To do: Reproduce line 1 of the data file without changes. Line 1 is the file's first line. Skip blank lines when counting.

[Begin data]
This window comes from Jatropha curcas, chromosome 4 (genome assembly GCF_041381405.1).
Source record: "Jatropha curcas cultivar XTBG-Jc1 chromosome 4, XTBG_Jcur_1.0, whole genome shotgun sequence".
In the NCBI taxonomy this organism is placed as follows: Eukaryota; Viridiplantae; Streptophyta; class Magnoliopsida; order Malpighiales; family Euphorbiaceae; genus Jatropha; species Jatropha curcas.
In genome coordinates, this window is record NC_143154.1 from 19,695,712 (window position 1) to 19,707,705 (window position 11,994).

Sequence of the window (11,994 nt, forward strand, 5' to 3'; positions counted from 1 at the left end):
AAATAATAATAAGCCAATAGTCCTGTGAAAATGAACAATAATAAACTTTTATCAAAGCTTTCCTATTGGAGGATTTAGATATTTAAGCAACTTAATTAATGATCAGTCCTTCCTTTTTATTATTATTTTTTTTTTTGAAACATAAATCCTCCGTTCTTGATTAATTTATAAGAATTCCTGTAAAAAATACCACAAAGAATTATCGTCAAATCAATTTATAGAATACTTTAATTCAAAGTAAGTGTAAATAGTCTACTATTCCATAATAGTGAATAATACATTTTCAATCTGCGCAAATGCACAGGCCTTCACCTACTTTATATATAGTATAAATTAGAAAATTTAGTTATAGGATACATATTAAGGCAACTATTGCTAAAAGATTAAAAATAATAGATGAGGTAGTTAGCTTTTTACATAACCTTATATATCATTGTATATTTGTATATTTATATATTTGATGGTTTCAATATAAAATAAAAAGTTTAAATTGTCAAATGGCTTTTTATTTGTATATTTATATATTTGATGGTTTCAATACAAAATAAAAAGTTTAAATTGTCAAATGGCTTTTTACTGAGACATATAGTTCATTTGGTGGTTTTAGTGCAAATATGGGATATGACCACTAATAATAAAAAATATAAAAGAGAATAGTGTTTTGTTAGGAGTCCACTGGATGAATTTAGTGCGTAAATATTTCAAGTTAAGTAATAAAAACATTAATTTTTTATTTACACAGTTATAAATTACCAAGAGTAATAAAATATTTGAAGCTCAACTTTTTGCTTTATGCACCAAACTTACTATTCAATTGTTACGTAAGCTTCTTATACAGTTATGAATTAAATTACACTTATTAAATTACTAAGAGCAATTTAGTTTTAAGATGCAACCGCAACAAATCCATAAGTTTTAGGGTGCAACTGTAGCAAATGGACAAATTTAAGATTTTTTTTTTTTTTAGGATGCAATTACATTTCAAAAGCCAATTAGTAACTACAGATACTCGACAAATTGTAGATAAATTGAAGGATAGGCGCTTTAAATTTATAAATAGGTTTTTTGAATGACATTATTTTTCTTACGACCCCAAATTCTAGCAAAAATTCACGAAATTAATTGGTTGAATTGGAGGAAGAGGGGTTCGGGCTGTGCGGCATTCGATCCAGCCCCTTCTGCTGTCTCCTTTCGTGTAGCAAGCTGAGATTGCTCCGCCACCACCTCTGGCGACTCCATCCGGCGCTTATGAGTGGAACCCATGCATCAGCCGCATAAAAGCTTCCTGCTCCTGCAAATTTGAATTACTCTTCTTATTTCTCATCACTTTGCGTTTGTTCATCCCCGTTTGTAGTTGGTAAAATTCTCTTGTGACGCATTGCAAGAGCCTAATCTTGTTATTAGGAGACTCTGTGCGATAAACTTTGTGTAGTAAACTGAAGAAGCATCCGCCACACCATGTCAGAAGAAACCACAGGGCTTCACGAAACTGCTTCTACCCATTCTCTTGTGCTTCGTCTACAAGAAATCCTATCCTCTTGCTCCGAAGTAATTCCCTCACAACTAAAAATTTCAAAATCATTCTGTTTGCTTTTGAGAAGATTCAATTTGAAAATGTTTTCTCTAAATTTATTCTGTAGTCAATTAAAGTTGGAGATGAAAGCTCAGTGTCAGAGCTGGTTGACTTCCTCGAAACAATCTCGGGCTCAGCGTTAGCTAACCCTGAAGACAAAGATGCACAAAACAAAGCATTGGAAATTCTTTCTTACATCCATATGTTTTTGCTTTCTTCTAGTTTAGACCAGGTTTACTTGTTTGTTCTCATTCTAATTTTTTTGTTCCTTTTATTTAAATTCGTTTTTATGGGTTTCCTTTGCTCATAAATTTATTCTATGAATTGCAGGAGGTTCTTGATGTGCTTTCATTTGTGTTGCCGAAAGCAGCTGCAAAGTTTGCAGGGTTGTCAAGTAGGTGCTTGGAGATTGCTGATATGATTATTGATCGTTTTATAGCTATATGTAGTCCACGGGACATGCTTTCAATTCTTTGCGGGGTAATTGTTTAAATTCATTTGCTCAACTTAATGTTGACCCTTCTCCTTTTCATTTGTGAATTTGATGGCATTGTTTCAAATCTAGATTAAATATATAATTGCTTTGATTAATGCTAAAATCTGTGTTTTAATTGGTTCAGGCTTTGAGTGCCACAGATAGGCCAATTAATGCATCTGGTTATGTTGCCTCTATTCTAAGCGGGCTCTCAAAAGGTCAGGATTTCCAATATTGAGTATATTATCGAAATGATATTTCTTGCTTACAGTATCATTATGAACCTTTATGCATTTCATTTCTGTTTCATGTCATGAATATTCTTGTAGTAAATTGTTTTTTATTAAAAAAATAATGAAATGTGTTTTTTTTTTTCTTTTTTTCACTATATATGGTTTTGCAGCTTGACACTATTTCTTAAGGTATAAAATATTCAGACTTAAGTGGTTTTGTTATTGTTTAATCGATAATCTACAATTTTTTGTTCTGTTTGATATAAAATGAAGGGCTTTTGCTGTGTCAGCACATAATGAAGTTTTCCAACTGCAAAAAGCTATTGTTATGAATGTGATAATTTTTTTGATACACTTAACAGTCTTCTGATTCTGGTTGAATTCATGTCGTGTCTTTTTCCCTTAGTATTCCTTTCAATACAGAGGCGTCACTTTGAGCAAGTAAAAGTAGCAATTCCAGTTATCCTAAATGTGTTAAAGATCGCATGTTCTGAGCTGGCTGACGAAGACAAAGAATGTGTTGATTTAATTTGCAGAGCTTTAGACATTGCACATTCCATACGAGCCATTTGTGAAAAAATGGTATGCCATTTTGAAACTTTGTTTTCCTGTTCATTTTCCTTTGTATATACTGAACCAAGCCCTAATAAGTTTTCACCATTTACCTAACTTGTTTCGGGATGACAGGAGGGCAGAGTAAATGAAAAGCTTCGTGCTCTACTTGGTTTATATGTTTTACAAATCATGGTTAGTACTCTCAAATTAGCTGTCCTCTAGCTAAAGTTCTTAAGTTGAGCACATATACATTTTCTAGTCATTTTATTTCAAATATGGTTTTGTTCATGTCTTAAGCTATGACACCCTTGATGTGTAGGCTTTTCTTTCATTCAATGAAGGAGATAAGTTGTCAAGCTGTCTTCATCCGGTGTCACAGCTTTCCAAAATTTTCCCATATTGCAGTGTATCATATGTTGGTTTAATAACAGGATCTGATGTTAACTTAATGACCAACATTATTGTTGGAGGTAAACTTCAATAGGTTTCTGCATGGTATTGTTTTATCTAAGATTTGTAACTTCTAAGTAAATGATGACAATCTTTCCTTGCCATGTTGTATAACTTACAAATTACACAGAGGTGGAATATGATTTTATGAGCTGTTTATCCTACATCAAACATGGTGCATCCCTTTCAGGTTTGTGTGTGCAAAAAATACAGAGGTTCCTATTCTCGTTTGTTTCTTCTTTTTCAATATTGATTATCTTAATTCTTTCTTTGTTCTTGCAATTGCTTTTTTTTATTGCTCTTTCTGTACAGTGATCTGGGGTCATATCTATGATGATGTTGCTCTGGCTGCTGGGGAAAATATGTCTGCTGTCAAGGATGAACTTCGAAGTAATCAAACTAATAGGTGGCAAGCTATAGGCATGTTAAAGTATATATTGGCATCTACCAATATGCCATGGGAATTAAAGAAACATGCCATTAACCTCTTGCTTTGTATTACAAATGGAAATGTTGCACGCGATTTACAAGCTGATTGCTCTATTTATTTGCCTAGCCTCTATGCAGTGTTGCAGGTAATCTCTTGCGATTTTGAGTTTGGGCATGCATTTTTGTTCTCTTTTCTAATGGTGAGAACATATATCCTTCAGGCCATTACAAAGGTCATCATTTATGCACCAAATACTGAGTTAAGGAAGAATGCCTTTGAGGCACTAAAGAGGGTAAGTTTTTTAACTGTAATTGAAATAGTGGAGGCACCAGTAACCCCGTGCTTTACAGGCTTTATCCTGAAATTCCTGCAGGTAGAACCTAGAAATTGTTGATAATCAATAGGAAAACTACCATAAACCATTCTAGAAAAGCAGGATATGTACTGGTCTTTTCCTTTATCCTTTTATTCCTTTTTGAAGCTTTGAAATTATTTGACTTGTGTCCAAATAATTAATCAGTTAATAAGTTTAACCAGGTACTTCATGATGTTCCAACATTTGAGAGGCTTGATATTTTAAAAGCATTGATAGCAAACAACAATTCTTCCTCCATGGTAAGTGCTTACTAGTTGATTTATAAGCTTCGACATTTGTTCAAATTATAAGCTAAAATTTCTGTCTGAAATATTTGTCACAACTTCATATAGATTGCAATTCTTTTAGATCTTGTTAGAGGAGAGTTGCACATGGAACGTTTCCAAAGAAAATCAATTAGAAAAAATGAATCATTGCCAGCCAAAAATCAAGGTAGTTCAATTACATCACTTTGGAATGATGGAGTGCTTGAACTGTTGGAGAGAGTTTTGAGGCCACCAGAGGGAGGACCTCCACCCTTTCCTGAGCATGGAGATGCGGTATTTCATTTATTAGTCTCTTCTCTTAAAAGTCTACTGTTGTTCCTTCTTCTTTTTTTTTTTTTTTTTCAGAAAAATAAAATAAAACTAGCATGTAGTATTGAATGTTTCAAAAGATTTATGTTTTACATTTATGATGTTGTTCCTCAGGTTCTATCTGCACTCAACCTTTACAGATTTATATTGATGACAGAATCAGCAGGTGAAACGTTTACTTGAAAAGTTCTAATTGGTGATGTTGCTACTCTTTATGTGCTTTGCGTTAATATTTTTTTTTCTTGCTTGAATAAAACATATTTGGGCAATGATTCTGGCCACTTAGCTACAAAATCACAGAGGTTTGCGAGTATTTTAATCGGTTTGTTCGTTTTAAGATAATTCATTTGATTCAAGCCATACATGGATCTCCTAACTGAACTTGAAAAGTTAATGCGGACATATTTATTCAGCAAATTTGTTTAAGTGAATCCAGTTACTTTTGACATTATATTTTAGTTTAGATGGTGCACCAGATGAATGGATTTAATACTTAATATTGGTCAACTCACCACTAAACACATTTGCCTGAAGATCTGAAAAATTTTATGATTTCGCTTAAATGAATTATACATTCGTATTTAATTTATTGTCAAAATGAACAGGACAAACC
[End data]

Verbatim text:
This window comes from Jatropha curcas, chromosome 4 (genome assembly GCF_041381405.1).